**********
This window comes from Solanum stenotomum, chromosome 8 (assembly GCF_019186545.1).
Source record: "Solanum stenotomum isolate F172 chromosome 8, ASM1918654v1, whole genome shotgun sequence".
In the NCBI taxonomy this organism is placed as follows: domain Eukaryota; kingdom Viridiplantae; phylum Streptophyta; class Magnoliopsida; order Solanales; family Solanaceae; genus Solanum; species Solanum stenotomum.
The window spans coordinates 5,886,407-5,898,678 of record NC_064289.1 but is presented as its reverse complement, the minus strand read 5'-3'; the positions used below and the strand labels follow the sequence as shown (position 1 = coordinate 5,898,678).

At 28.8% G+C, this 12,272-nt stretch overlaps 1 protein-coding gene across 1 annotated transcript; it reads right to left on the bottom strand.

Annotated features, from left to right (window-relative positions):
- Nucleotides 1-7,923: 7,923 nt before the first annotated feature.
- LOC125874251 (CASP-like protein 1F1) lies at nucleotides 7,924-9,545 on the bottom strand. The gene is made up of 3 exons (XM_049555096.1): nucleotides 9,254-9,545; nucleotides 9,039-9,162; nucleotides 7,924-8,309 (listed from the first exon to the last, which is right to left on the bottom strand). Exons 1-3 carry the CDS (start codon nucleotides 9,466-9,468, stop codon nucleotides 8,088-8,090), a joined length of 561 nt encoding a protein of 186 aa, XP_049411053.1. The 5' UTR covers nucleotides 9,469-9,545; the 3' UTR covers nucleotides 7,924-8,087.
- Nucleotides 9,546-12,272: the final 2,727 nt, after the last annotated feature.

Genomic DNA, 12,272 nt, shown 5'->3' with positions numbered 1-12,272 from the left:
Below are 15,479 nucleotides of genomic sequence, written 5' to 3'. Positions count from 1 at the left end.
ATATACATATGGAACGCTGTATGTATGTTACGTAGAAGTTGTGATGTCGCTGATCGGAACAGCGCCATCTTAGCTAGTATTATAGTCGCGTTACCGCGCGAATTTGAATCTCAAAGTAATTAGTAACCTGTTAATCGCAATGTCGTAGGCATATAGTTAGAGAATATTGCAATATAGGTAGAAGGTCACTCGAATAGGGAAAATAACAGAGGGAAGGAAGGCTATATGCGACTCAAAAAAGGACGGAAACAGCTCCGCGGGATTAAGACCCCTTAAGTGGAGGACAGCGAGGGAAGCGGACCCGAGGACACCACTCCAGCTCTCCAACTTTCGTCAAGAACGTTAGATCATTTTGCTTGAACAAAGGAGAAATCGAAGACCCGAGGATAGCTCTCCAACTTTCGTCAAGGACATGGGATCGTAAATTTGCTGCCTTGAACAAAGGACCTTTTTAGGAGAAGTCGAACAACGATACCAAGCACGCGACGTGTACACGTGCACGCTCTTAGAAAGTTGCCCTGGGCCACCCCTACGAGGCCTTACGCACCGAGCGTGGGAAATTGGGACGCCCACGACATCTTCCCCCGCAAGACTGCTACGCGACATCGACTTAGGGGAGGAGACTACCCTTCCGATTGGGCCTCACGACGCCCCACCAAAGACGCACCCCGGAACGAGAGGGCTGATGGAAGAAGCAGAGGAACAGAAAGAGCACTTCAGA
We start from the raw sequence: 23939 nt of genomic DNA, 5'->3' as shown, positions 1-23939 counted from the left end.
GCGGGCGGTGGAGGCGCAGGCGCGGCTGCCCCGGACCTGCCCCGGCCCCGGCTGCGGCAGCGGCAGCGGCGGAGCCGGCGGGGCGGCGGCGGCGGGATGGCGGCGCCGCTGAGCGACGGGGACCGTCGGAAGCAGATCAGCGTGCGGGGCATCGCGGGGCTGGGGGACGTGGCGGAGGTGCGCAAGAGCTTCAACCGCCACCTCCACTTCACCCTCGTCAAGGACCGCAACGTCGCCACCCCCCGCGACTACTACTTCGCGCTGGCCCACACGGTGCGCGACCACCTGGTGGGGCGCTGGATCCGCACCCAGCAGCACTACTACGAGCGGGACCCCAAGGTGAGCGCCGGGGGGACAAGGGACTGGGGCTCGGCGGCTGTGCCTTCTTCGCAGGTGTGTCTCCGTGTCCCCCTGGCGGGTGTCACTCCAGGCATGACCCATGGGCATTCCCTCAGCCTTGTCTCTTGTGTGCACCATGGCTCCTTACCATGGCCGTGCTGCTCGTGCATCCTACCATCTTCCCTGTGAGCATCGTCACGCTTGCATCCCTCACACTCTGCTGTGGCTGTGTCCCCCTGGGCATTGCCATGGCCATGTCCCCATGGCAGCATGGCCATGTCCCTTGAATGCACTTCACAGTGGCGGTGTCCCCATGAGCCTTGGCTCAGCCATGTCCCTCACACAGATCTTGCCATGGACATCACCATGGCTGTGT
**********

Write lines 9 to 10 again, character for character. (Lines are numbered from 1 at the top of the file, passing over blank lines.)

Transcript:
- Nucleotides 9,546-12,272: the final 2,727 nt, after the last annotated feature.

Genomic DNA, 12,272 nt, shown 5'->3' with positions numbered 1-12,272 from the left: